9.The imperial pottery’s long and noble history

Among the four hundred male employees of this concern are one hundred formerly engaged by the Imperial Pottery. In fact, with the downfall of the Qing Dynasty in 1911, the Kiangsi Porcelain Company took over practically the entire plant of the famous old factory.

The Imperial Pottery had a long and noble history. It was established in the Sung Dynasty, which lasted from 960 to 1279 AD. The emperor Chiu Tsung, who founded the dynasty, established the manufactory at Jingdezhen, and down through the centuries each succeeding emperor gave it his support and encouragement. It is reported that it was a part of the Yuan Shih K’ai’s imperial plans to reopen the pottery on his ascendancy to the throne. This is but one of the would-be emperor’s dreams that was cut short by his sudden death.

Although the empire no longer exists, porcelain is still used in large quantities by officials in Peking. It was my pleasure on several occasions to meet at feasts President Hsu His Chang’s representative, who had been in Jingdezhen for several months purchasing special wares to be used as gifts in the capital. We visited the factory which filled his orders and saw there dozens of vases, in every stage of development, later to be presented to foreign ambassadors and Mongol princes.

Mixing porcelain clays
Some clays are brittle, some are tough. This is the method of mixing used in all the factories.

The potter at his wheel
After placing the ball of soft clay on the knob of the rapidly revolving wheel, he deftly forms a cup, vase or bowl with mechanical precision.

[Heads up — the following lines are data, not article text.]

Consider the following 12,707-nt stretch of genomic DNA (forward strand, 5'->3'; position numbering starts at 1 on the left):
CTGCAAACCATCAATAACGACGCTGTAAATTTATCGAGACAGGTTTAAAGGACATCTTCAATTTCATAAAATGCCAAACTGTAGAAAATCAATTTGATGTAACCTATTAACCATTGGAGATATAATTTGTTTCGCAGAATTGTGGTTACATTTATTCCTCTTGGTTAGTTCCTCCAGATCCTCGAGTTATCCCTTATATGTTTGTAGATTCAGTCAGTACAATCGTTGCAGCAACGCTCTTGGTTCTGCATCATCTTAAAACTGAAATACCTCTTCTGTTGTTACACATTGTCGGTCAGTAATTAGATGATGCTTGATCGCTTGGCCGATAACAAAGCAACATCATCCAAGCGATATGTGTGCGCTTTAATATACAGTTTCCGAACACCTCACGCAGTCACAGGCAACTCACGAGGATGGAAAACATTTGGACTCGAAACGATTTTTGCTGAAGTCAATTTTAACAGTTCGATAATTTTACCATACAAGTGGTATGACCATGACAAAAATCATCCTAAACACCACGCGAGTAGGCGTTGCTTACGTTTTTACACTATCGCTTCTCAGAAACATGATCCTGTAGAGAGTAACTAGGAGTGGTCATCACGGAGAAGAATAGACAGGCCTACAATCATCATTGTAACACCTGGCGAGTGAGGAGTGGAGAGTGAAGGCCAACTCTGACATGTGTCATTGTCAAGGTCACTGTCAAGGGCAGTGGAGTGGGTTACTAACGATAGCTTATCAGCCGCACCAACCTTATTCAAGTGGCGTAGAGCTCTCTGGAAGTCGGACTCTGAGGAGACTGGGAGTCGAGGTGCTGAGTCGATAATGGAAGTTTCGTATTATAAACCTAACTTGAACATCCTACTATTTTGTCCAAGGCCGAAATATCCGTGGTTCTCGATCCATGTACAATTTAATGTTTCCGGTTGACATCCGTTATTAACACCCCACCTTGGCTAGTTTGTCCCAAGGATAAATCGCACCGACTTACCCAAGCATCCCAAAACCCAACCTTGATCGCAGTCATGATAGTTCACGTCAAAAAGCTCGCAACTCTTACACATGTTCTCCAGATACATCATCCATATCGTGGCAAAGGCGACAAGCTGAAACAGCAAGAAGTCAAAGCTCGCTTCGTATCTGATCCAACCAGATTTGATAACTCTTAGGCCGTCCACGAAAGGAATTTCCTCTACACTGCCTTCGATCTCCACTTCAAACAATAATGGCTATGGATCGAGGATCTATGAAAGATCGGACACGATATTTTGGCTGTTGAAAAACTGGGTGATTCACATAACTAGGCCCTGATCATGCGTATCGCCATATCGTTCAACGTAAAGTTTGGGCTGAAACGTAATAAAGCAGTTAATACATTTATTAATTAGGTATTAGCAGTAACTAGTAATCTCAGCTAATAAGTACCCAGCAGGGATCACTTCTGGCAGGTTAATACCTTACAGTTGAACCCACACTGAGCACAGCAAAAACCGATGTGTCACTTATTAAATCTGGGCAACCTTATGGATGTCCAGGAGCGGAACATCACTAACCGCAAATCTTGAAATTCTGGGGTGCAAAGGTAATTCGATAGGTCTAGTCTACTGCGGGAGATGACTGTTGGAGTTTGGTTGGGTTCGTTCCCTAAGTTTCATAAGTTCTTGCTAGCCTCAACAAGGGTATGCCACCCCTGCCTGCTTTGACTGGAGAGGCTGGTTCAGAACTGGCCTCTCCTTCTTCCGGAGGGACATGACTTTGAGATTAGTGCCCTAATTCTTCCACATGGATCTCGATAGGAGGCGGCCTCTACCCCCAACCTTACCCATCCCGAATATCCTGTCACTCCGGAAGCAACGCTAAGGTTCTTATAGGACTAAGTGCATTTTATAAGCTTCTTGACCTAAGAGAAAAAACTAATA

One method of applying glaze
Here the operator is blowing the glaze through a bamboo tube as the vase is slowly revolved by his toe.

Where the teapot multiplies
In the center of the porcelain industry the product is classified according to shape, as follows: “Yuan c’hi”, “tso c’hi” and “tiao hsiang” – round ware (cups, bowls, saucers, and plates), irregular rounds (teapots, vases, etc.), and irregulars (statues, trees, etc.). The factories are likewise classified according to the shape of the ware they manufacture.

A potter and his unfinished ware
Almost large enough to have served as the jars in which Ali Baba’s Forty Thieves concealed themselves! Those jars of Arabian Names might have been made in Jingdezhen, for China’s ancient porcelain center was manufacturing such wares as early as 220 A.D.[No, not really, production here started in Five Dynasties and Ali Babas jars would more likely have been Pegu or Martaban jars, and not from Jingdezhen at all. / JE]

Cheap porcelain piled high along porcelain street.

The way in which porcelain is moved from place to place.

No unemployment in the porcelain city

There is no unemployment in Jingdezhen. Work is plentiful, but industrial conditions are bad. Long hours, poor food, no rest days and unsanitary living conditions cause a great deal of dissatisfaction among the laborers.

The best decorative artists receive three dollars a day (Mexican)
The unskilled wielders of the brush can earn as little as fifteen cents a day, however, the men are paid not by the hour but according to the quality of their work and the number of pieces finished.

Workers are organized, first according to the parts of the country from which they come – Jingdezhen, from Anhwei and all other provinces. They are further formed into guilds, according to the kind of work upon which they are engaged. Strikes are infrequent, but there is seldom resort to violence. The Chamber of Commerce is a regular mediator.